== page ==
I have been brewing for a couple of years and have wanted to share recipes from the Scullery, but I didn’t really know where to start with getting people to try to brew! So, I decided not to… while this won’t serve as a “How To” for brewing beer, I can suggest for any new brewers to get your hands on Brooklyn Brew Shop’s Beer Making Book. It simplifies the core principles of brewing and details the equipment and ingredients you’ll need to get started so that you can try some of these secret scullery recipes!

The beers I brew are all brewed in 8-10L batches on my kitchen stove. These smaller batches mean I can play around with interesting ingredients without worrying too much about the volume needed for a recipe or the cost of the recipe. I try to incorporate flavours and ingredients I like into the recipes, sometimes with specific combinations of grain, hops and yeast but I’ll also try adding different ingredients that are seasonal and local if they’re available.

The inspiration for this brew comes from across the pond in the States. I have a lot of respect for the craft brewing industry in the US; where locals have embraced craft brewers and their creations over the last three decades, allowing their reach to grow every year enabling brewers to experiment with new styles for the more curious beer drinkers. Pumpkin as an ingredient in beer is not a new idea or style; but within the last decade pumpkin spiced ale has gained popularity in the states and is a seasonal beer synonymous with Hallowe’en. It tastes like pumpkin pie seasoned with ginger, cinnamon, cardamom and zesty oranges. It’s the kind of beer that polarizes people, I love it; you might hate it!

This recipe uses an amber ale base, spicy zesty hops, a spicy continental style yeast, pumpkin and Belfast’s own suki spiced citrus tea. It produces a savoury spiced pumpkin ale with an ABV of 5.5%. In order to get the goodness from the pumpkin without adding bulky un-fermentable fibres to the wort, the pumpkin juices are extracted using coffee filter paper and boiled water. It’s a little messy, but necessary if you don’t want to lose half of your beer to fibres!

spiced_citrus_1spiced-citrus-250g-loose-leaf-tea-packet-bfspci250

As always, the spent grains from the brew were included in our most recent batch of BlackBrew, SculleryMade Black Pudding!

As the first beer recipe shared from the Scullery, I really hope you give it a try and let me know your thoughts/suggestions! Sláinte!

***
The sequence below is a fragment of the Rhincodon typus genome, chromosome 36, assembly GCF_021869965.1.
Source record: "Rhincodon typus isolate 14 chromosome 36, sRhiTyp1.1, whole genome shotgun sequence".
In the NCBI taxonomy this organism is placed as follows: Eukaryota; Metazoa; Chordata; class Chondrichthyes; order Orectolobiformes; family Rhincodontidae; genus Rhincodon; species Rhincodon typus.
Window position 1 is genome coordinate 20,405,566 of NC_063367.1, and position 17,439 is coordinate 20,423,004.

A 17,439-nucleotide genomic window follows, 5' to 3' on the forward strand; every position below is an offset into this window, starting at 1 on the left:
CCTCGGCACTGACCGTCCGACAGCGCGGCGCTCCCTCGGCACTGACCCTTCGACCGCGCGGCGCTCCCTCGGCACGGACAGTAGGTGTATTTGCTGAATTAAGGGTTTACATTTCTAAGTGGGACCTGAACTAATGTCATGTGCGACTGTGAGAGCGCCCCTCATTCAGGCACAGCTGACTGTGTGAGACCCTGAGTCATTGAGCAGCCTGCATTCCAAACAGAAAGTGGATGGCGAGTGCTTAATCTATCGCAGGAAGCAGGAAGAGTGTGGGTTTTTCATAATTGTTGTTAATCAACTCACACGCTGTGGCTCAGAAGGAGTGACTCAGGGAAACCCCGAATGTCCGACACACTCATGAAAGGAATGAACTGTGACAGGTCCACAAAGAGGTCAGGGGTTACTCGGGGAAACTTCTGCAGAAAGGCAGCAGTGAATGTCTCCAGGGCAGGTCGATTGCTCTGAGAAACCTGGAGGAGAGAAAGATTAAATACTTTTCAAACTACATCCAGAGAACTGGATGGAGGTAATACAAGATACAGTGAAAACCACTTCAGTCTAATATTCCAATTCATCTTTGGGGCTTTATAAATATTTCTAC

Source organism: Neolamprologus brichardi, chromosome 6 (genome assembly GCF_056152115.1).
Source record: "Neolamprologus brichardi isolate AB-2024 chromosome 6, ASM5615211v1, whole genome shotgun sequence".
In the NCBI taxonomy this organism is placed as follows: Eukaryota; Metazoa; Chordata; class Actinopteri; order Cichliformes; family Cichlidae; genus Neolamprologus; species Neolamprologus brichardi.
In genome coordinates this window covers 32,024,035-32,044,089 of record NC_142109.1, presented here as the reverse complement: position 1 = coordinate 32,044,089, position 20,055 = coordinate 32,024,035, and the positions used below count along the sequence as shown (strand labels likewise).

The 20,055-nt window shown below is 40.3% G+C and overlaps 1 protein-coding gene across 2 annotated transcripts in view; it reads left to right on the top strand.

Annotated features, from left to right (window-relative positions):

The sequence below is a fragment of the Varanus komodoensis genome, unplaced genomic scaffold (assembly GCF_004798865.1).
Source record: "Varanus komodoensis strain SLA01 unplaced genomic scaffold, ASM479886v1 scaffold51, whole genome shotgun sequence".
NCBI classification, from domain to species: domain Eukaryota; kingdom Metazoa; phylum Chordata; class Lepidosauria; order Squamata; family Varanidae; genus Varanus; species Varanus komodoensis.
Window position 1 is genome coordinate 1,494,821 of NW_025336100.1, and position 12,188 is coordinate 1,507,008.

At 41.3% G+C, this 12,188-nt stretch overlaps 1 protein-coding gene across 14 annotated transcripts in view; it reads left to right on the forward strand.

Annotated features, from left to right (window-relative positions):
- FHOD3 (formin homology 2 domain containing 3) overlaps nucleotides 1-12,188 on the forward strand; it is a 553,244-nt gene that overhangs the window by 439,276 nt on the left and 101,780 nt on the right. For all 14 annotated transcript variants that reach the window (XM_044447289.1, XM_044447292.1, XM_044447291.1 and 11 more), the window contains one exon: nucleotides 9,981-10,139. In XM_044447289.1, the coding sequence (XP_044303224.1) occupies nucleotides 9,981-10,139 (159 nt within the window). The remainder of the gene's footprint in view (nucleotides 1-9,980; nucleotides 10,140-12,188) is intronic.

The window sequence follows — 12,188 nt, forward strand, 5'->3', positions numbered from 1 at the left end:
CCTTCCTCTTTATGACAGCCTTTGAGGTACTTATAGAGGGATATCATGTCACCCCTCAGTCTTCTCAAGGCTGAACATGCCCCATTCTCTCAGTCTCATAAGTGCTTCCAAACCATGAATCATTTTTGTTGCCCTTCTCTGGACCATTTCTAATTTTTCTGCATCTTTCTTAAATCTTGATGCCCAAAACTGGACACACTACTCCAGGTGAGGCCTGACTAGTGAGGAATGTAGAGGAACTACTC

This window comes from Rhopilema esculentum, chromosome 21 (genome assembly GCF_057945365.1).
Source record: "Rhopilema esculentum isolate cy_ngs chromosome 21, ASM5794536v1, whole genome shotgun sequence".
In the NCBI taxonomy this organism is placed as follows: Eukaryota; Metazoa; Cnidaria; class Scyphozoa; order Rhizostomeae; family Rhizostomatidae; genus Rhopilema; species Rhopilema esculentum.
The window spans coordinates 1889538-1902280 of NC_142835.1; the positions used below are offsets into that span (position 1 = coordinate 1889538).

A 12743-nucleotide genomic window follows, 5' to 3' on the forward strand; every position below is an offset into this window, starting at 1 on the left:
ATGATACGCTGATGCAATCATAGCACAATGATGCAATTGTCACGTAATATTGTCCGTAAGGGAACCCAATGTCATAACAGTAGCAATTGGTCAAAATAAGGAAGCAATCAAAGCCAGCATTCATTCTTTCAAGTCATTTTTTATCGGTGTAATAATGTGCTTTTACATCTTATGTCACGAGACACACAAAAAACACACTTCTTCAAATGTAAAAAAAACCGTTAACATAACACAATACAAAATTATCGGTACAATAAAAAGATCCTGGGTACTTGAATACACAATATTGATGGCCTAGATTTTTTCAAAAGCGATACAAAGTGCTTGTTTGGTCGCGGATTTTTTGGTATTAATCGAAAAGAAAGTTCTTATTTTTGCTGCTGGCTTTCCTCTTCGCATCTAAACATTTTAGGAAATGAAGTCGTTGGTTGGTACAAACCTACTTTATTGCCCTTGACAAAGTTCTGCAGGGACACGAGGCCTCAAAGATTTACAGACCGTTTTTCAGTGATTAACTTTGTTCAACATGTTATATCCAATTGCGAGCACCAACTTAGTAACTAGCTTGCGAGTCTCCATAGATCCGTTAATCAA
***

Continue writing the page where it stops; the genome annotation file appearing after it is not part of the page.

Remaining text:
11018057_10153219045031422_4020151499035016769_n

 

Pumpkin Spiced Amber Ale

Ingredients

8L batch

1.4Kg Maris Otter Pale, freshly milled

400g Cara Amber EBC 70, freshly milled

155g Crystal EBC 150, freshly milled

80g First Gold Hop cones, dried

1.275Kg Pumpkin Pulp (tinned)

250g Suki Spiced Citrus Tea

5.5L Boiled water, cooled to 70°C

11g Safbrew T-58 Dried Yeast

Coffee filter paper, jug & 2L boiled water to extract the pumpkin juices

 

Method

Mash temperature: 65°C

Mash time: 90 minutes

Primary fermentation temperature: 20°C

Secondary fermentation temperature: 20°C

Target ABV: 5%

 

In a large pot (8-9L volume), add the milled grains to the 70°C water and mash for 90 minutes.

While the grains are mashing, extract the pumpkin juices from the tinned pumpkin. In a large jug, add 2L of boiled water to the pumpkin pulp and gradually pass the liquid through filter paper collecting the pumpkin juice.

Strain the wort into a large pot (10L volume) and wash the grains with 2L boiled water.

Add the pumpkin liquid to the wort pot and bring to a rolling boil for 60 minutes; adding half of the hops after 45 minutes and the remaining hops after 60 minutes.

While the wort boils, brew the Suki tea for 15 minutes in 750mL boiled water. Add the tea to the wort at the 60 minute boil mark and chill the wort rapidly.

Shake half of the dried yeast into 250mL of the chilled wort at 20°C and allow the yeast to grow for 10-15 minutes.

Transfer the wort into a fermentation vessel, adding the yeast (3% vol) and leave to ferment at 20°C for 7 days gently shaking the vessel daily to waken the yeast.

Transfer the primary ferment into bottles adding fresh yeast from the remaining 5.5g (final bottle volume of 1%) leaving to ferment for at least one more month at 20°C.

Serve on a dark autumn or winter evening in good company and you can’t go wrong!

 

Share your Homebrewed beer recipes with us on Twitter, Instagram & Facebook.

   find usinstagramfollow me

SculleryMade produces artisan goods using quality, local ingredients in Belfast. For recipe ideas using local ingredients check out our blog http://scullery-made.com 

For local artisan ingredients that inspire our blog, visit the Farmer’s market at The Inns, Inns Market on the last Saturday of every month at BT8 7HN!

SculleryMade – Ormeau Rd, Belfast                                                

Contact: Caoimhe@scullery-made.com